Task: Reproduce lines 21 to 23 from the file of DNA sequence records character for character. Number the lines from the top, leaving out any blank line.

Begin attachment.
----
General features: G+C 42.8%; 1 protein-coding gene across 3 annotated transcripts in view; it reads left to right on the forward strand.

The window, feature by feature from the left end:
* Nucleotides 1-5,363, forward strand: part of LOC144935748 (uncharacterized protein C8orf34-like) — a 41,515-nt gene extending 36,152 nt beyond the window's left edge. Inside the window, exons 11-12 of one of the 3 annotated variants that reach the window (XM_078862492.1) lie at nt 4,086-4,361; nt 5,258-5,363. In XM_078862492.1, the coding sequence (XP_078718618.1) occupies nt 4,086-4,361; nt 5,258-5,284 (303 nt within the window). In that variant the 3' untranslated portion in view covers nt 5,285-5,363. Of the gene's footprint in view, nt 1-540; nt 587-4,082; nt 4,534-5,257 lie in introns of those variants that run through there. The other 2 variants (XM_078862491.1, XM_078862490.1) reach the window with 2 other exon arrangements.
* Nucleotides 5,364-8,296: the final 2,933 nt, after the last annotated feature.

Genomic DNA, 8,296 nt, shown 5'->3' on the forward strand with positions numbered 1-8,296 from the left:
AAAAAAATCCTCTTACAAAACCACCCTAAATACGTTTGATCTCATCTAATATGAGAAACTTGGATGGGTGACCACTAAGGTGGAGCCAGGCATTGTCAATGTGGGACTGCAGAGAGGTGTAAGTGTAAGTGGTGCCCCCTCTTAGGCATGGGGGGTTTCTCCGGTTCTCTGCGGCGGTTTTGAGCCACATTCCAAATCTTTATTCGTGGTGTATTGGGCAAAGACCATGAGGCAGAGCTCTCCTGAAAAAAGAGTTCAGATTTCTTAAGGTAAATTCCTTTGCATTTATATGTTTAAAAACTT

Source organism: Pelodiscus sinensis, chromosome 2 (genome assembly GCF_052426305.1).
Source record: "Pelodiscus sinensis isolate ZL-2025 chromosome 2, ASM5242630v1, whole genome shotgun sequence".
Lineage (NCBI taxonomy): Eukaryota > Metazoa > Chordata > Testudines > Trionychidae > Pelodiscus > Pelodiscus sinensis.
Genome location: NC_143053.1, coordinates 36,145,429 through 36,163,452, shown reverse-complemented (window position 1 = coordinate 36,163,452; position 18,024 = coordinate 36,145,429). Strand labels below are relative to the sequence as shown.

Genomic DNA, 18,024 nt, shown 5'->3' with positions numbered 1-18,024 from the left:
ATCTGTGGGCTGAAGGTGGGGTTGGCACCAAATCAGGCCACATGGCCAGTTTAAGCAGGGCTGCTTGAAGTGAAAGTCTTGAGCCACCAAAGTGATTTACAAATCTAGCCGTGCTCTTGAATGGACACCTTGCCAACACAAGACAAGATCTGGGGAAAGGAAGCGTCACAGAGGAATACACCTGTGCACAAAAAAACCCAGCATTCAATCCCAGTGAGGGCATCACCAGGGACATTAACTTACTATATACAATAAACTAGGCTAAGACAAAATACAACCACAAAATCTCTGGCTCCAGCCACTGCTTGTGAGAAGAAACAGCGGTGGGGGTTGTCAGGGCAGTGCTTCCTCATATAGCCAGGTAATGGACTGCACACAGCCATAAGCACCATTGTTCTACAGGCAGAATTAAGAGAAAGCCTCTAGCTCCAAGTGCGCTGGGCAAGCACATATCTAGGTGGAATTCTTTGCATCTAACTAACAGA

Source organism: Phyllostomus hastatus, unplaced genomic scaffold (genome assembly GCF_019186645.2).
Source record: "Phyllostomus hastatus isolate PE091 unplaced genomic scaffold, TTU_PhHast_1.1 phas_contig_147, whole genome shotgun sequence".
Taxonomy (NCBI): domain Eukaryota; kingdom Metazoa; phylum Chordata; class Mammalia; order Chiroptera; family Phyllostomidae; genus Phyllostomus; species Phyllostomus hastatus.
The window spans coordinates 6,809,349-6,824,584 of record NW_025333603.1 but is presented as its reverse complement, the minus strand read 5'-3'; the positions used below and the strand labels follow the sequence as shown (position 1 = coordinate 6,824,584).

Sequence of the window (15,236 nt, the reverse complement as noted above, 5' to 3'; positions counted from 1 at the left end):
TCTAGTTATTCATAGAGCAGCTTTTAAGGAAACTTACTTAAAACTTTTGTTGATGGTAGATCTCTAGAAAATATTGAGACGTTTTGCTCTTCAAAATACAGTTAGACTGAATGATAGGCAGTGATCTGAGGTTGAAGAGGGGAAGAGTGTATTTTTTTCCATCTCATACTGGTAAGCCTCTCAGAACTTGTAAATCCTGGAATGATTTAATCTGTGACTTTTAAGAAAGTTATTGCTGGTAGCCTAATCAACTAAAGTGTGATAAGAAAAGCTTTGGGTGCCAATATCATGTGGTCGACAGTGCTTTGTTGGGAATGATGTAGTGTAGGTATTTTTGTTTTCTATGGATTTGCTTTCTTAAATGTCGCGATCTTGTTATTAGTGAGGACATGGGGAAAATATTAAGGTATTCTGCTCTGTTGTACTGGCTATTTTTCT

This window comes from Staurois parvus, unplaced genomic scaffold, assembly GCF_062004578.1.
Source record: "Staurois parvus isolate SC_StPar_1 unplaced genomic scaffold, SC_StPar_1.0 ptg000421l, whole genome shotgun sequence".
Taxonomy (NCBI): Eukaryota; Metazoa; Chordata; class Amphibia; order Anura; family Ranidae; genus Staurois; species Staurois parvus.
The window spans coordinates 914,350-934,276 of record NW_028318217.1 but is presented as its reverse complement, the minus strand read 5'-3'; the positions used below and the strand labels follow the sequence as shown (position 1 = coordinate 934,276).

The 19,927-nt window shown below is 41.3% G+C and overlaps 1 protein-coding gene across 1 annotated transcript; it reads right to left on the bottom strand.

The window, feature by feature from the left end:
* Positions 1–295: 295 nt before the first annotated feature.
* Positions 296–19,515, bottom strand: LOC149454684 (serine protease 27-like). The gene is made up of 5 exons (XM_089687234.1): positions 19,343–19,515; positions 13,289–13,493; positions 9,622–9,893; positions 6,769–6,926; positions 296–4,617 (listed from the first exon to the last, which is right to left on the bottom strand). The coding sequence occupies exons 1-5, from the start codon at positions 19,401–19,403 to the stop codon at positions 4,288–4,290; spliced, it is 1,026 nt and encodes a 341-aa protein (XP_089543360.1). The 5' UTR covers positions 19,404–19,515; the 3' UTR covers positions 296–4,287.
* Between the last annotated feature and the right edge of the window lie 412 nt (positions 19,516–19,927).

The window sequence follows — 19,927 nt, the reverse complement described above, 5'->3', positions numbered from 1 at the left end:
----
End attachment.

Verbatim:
Taxonomy (NCBI): Eukaryota; Metazoa; Chordata; class Amphibia; order Anura; family Ranidae; genus Staurois; species Staurois parvus.
The window spans coordinates 914,350-934,276 of record NW_028318217.1 but is presented as its reverse complement, the minus strand read 5'-3'; the positions used below and the strand labels follow the sequence as shown (position 1 = coordinate 934,276).

The 19,927-nt window shown below is 41.3% G+C and overlaps 1 protein-coding gene across 1 annotated transcript; it reads right to left on the bottom strand.